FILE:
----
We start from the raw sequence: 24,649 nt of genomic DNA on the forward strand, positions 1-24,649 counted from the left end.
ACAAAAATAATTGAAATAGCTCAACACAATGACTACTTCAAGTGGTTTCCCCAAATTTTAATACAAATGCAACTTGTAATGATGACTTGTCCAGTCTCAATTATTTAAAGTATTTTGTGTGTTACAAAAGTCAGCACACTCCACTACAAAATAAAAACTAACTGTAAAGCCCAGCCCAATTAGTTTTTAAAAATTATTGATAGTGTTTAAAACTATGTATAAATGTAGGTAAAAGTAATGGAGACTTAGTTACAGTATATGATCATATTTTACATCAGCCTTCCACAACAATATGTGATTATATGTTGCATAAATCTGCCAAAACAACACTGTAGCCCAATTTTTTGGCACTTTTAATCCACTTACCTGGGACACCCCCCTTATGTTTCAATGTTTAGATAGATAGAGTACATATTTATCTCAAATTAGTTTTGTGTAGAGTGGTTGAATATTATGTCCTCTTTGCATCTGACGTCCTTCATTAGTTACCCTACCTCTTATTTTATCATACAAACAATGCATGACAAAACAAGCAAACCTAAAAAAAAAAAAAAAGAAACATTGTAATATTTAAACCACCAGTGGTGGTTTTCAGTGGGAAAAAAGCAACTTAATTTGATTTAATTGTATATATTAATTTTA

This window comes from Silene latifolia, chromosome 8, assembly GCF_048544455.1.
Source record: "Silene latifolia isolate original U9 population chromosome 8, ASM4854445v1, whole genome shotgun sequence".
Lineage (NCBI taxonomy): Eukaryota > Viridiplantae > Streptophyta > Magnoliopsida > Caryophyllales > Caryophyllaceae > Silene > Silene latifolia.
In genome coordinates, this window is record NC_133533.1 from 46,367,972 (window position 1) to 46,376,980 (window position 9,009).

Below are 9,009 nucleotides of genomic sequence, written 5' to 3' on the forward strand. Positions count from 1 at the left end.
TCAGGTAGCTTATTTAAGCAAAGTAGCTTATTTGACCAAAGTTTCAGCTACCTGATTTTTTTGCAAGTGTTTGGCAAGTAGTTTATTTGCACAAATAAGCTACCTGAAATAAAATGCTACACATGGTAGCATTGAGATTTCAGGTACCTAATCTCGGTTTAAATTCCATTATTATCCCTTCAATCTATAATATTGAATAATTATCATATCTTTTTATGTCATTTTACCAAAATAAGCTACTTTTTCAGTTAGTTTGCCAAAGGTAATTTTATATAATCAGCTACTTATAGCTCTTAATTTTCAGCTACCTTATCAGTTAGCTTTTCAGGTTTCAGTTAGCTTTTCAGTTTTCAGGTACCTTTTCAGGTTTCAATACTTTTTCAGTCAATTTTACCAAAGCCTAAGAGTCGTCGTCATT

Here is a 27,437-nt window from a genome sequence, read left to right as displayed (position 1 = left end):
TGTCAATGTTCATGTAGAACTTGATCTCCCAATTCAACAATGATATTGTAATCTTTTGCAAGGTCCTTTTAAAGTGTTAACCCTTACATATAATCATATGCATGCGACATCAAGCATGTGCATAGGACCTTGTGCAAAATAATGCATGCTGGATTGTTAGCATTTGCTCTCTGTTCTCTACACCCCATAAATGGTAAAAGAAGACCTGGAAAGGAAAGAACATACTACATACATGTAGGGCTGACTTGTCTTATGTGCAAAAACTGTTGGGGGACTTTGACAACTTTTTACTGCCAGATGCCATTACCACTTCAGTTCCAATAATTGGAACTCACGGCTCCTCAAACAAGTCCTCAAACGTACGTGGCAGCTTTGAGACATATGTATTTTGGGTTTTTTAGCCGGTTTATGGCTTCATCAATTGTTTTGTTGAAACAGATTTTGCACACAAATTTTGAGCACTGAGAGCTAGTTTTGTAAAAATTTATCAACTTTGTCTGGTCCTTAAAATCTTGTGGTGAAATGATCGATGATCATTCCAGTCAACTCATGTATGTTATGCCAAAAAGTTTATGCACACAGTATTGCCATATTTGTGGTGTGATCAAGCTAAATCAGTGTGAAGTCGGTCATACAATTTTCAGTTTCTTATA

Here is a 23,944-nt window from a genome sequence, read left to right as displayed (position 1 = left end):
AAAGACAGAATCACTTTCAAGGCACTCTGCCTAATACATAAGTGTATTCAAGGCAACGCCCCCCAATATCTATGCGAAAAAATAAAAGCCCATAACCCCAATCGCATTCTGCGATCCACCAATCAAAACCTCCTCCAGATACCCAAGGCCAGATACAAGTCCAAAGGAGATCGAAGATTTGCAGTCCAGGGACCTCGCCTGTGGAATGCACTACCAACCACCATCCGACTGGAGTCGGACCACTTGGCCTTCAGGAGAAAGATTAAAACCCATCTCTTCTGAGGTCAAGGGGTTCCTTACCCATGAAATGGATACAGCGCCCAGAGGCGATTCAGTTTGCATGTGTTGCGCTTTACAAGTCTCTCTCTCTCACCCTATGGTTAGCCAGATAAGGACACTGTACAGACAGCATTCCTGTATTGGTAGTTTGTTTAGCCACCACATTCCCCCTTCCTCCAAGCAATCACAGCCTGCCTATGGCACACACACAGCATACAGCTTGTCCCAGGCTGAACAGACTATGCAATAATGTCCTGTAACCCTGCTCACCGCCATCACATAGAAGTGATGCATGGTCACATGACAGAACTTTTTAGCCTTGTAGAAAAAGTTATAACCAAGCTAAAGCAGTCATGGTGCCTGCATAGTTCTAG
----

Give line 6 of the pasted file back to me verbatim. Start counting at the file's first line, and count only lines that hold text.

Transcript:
In genome coordinates, this window is record NC_133533.1 from 46,367,972 (window position 1) to 46,376,980 (window position 9,009).